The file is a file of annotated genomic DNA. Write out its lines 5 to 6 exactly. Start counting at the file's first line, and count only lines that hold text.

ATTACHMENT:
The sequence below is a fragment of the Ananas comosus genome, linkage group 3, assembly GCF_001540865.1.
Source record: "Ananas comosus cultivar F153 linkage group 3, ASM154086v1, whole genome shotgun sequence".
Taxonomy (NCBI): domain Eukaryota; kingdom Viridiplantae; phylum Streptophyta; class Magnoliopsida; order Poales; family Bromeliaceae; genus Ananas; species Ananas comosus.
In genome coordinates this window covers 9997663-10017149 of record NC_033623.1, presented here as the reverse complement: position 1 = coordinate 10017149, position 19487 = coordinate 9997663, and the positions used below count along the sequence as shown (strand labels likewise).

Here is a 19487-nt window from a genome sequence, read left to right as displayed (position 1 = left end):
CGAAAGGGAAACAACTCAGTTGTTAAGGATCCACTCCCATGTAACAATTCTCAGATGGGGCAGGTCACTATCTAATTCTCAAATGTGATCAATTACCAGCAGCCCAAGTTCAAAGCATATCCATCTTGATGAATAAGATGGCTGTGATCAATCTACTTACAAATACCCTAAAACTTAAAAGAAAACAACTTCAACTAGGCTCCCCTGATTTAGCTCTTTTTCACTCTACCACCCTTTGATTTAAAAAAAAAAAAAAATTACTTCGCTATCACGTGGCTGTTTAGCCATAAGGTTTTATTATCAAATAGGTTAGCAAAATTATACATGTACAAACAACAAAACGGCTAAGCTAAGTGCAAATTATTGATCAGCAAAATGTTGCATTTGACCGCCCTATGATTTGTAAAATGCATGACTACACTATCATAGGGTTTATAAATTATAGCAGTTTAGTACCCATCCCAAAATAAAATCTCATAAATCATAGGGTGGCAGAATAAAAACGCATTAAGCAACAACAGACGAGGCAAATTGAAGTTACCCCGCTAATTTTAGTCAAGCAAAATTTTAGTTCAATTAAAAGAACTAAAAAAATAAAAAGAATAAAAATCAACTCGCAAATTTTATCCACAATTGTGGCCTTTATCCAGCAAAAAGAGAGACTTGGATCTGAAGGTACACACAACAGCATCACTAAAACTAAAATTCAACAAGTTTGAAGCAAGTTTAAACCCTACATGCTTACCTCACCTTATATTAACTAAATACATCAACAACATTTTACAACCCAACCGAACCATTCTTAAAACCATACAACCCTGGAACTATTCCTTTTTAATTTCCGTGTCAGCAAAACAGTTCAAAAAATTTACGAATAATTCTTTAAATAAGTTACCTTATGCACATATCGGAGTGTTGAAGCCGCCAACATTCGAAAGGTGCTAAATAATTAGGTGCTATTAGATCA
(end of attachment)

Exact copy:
Here is a 19487-nt window from a genome sequence, read left to right as displayed (position 1 = left end):
CGAAAGGGAAACAACTCAGTTGTTAAGGATCCACTCCCATGTAACAATTCTCAGATGGGGCAGGTCACTATCTAATTCTCAAATGTGATCAATTACCAGCAGCCCAAGTTCAAAGCATATCCATCTTGATGAATAAGATGGCTGTGATCAATCTACTTACAAATACCCTAAAACTTAAAAGAAAACAACTTCAACTAGGCTCCCCTGATTTAGCTCTTTTTCACTCTACCACCCTTTGATTTAAAAAAAAAAAAAAATTACTTCGCTATCACGTGGCTGTTTAGCCATAAGGTTTTATTATCAAATAGGTTAGCAAAATTATACATGTACAAACAACAAAACGGCTAAGCTAAGTGCAAATTATTGATCAGCAAAATGTTGCATTTGACCGCCCTATGATTTGTAAAATGCATGACTACACTATCATAGGGTTTATAAATTATAGCAGTTTAGTACCCATCCCAAAATAAAATCTCATAAATCATAGGGTGGCAGAATAAAAACGCATTAAGCAACAACAGACGAGGCAAATTGAAGTTACCCCGCTAATTTTAGTCAAGCAAAATTTTAGTTCAATTAAAAGAACTAAAAAAATAAAAAGAATAAAAATCAACTCGCAAATTTTATCCACAATTGTGGCCTTTATCCAGCAAAAAGAGAGACTTGGATCTGAAGGTACACACAACAGCATCACTAAAACTAAAATTCAACAAGTTTGAAGCAAGTTTAAACCCTACATGCTTACCTCACCTTATATTAACTAAATACATCAACAACATTTTACAACCCAACCGAACCATTCTTAAAACCATACAACCCTGGAACTATTCCTTTTTAATTTCCGTGTCAGCAAAACAGTTCAAAAAATTTACGAATAATTCTTTAAATAAGTTACCTTATGCACATATCGGAGTGTTGAAGCCGCCAACATTCGAAAGGTGCTAAATAATTAGGTGCTATTAGATCA